Fundamentalists don’t compromise. That is their strength. But it’s also their weakness. I went over a book the other day written by a theologically stout Evangelical (which is not the same thing as a fundamentalist). The book was about approaching culture. I found it hard to take, even though I found myself agreeing with the author on most general points. I couldn’t quite put my finger on what it was that irritated me so much about the book. What finally became clear to me was that it wasn’t so much the opinions the author held as it was the iron grip with which the author held them. It was as if nuance (emphasis mine), irony, and complexity were the enemies of clear thought and pure faith. . . . But I tell you, if I had been raised as a fundamentalist or an Evangelical who was taught to see the world through a narrow and severe idea of truth, I wonder if I would be a Christian today.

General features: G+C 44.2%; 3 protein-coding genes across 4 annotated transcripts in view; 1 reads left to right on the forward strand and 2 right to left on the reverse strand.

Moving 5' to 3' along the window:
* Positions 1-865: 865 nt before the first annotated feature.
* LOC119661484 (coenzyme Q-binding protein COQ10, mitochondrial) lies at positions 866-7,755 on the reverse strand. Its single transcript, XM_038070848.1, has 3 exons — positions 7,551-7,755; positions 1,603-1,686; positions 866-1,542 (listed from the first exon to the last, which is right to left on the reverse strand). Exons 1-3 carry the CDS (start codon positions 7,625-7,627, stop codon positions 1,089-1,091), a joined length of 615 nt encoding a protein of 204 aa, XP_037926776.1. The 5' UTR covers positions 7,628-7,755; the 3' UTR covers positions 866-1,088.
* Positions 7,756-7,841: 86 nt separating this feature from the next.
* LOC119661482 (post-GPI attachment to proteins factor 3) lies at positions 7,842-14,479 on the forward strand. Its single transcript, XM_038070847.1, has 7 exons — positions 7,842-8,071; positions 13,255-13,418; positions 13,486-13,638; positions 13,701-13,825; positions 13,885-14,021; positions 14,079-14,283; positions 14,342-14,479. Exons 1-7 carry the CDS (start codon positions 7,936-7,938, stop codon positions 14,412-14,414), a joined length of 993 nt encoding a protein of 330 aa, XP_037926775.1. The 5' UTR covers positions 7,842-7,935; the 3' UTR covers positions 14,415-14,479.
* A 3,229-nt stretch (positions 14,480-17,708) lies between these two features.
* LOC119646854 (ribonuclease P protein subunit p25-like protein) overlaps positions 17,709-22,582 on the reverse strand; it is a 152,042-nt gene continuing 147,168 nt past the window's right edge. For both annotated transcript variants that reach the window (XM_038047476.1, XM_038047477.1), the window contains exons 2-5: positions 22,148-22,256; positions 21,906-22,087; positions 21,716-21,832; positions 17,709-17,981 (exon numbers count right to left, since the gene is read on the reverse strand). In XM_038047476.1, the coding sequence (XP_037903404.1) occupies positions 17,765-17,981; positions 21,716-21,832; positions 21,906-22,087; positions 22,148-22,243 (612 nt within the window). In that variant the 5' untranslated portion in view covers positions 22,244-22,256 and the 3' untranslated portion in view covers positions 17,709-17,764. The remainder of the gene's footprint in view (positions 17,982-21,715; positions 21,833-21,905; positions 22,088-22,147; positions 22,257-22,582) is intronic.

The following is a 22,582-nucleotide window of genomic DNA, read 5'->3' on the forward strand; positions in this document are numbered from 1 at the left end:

I'm not saying he actually is a true Christian (he's Eastern Orthodox), but it does make you wonder if he has read classic conservatives. Nonetheless, this is a good discussion point for all of us, because Dreher doesn't even see himself leaving his self open on this one. He's read The Conservative Mind by Russell Kirk, but he doesn't write or talk like he has. He seems an impostor conservative, having infiltrated a conservative magazine or think tank. No, this is where we're at today, that this is conservative writing. Think about the title of the thing to start with: Why Fundamentalism Often Works. Should it be about whether something works or not, at least in the short term, or about whether it is true? If it's true, it works.